Google Cloud's CMO on The Magic of Storytelling with the Power of AI & ML

 Alison Wagonfeld, CMO of Google Cloud on CMO Moves

Alison Wagonfeld, CMO of Google Cloud, has had a unique career path from launching QuickenLoans for Intuit to start-ups to managing Harvard Business School’s California Research Center to Venture Capital, all to arrive in her role leading marketing for such a forward-thinking business unit in one of the world’s largest companies. So what exactly is Google Cloud?  It is the business unit of Google that manages all the data, storage, analytics and AI technology as well as G Suite, which houses Google’s collaborative productivity applications for businesses such as Gmail and Docs. 

As unusual as Alison’s path is on paper, it is obvious when talking with her why her path situated her in the perfect spot to take this role on and why her love for all things marketing compliments Google Cloud’s exceptionally fast growth in the market.  Not only has Alison helped to grow the flagship Google Cloud Next event from 2,000 attendees to 23,000 attendees in just two years, but her application of storytelling to turn “boring” into magical helped steer one of Google Cloud’s most riskiest endeavors to date – predicting stats in real-time TV ads during NCAA’s March Madness leveraging the power of Google’s AI and Machine Learning capabilities.  What could have been a full-on public goof actually yielded over 94% accuracy and showed both businesses and consumers what could happen when applying AI and ML in the right way.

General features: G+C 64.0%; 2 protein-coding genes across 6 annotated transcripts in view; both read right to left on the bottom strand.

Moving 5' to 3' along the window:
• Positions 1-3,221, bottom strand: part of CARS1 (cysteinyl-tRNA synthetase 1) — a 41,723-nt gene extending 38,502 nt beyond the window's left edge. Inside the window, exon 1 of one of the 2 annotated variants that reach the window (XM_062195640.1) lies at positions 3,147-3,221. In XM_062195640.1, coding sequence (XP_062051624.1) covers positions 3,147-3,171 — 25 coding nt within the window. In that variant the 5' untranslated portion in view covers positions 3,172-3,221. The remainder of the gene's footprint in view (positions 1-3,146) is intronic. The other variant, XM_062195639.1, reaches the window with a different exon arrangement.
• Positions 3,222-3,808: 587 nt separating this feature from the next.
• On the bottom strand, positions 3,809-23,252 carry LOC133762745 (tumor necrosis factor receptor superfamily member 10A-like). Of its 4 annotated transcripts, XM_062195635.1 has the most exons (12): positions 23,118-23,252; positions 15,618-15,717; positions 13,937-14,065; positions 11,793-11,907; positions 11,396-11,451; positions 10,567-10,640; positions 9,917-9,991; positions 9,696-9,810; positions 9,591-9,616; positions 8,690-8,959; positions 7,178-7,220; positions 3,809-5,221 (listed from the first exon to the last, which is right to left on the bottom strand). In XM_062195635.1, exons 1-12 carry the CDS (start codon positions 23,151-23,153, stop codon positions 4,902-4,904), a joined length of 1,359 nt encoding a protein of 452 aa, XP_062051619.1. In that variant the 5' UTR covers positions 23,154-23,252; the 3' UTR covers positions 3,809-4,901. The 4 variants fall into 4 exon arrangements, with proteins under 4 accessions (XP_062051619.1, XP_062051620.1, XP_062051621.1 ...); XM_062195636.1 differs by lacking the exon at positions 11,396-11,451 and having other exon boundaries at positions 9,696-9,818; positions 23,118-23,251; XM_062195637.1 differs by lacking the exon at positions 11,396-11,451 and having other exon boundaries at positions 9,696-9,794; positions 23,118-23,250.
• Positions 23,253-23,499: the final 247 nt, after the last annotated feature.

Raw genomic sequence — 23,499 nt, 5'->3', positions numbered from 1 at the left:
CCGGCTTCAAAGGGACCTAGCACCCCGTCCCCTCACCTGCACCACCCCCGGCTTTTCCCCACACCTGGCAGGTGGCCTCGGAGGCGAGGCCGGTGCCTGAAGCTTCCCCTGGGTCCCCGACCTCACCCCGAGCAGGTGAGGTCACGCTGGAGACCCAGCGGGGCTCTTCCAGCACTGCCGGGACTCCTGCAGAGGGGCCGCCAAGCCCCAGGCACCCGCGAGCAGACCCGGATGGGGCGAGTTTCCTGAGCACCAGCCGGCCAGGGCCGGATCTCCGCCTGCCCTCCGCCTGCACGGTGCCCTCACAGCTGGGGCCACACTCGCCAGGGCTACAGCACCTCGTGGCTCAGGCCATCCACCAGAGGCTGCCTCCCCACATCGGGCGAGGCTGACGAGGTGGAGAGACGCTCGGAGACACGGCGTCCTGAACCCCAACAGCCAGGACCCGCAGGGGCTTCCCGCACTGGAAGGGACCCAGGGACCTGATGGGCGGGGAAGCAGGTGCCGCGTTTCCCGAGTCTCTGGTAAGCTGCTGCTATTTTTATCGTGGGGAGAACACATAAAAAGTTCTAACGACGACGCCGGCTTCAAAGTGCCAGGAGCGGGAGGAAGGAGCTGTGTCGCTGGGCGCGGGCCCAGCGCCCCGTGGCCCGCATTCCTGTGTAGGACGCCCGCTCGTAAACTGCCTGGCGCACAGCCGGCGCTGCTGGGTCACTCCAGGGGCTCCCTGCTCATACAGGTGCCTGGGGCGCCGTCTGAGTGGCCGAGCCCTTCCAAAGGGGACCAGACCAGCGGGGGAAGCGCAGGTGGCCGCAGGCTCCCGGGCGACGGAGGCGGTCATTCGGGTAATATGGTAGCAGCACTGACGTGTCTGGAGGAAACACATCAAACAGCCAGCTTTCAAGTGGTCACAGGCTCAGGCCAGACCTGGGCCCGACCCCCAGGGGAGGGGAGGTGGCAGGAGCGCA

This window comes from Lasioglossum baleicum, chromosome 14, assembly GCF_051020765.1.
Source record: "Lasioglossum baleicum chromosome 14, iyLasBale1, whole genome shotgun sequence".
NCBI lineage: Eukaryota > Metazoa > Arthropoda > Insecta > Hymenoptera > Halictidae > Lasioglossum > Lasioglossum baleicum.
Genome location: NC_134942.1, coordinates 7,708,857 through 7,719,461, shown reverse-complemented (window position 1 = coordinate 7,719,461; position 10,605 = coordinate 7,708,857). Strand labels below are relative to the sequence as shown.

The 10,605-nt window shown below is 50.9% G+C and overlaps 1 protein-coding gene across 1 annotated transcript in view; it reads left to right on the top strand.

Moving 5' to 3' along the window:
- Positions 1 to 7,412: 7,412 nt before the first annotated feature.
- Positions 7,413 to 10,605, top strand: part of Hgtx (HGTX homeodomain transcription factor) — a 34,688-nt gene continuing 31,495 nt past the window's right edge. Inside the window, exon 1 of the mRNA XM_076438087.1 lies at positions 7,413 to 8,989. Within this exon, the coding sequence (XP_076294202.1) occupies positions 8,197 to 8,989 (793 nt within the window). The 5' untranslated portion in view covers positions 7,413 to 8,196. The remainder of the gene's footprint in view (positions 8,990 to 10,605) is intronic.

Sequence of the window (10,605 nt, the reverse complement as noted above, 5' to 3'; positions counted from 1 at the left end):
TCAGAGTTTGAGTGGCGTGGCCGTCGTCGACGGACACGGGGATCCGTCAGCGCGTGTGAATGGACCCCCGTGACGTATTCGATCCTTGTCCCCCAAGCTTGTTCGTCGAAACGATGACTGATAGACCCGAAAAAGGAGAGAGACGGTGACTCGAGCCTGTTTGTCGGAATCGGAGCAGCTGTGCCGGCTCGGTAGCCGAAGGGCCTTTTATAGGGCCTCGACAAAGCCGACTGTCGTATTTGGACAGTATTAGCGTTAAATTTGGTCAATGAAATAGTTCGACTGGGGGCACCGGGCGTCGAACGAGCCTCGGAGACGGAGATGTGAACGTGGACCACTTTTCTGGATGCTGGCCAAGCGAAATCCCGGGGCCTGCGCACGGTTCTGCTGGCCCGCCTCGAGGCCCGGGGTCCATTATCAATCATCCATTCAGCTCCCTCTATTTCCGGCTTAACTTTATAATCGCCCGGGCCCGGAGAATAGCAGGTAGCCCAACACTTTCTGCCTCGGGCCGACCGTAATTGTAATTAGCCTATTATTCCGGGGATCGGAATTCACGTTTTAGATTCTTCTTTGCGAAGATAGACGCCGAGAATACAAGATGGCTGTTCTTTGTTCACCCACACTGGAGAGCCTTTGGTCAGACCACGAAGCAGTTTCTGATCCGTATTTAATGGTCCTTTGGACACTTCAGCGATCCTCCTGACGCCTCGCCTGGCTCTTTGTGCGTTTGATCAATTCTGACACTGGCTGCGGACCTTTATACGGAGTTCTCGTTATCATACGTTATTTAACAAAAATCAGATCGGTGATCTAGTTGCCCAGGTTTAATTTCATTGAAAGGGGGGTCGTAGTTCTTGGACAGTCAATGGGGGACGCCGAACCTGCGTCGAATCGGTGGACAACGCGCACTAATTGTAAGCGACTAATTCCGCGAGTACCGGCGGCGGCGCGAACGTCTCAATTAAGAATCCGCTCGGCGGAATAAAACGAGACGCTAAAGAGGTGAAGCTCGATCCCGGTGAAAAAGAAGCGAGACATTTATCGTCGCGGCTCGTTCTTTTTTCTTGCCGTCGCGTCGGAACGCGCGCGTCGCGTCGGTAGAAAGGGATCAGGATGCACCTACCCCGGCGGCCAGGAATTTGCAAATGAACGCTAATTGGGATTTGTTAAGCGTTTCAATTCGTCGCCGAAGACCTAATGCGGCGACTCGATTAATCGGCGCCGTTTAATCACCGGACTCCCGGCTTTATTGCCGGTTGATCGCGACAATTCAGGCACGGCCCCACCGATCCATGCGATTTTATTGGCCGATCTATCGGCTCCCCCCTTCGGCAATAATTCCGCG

I think it’s critical to be comfortable with technology but do not ever walk away from creative storytelling because you would never want to over pivot and miss the part that makes marketing magical.
 

Join us in this fascinating deep dive into technology today, what’s coming tomorrow and how Alison organizes her team to take on the rapidly changing landscape to help businesses adopt and embrace the future.  Also don’t miss Alison’s tips on how to personally get ahead of the technology curve and what trends she sees growing in the next 5-10 years.

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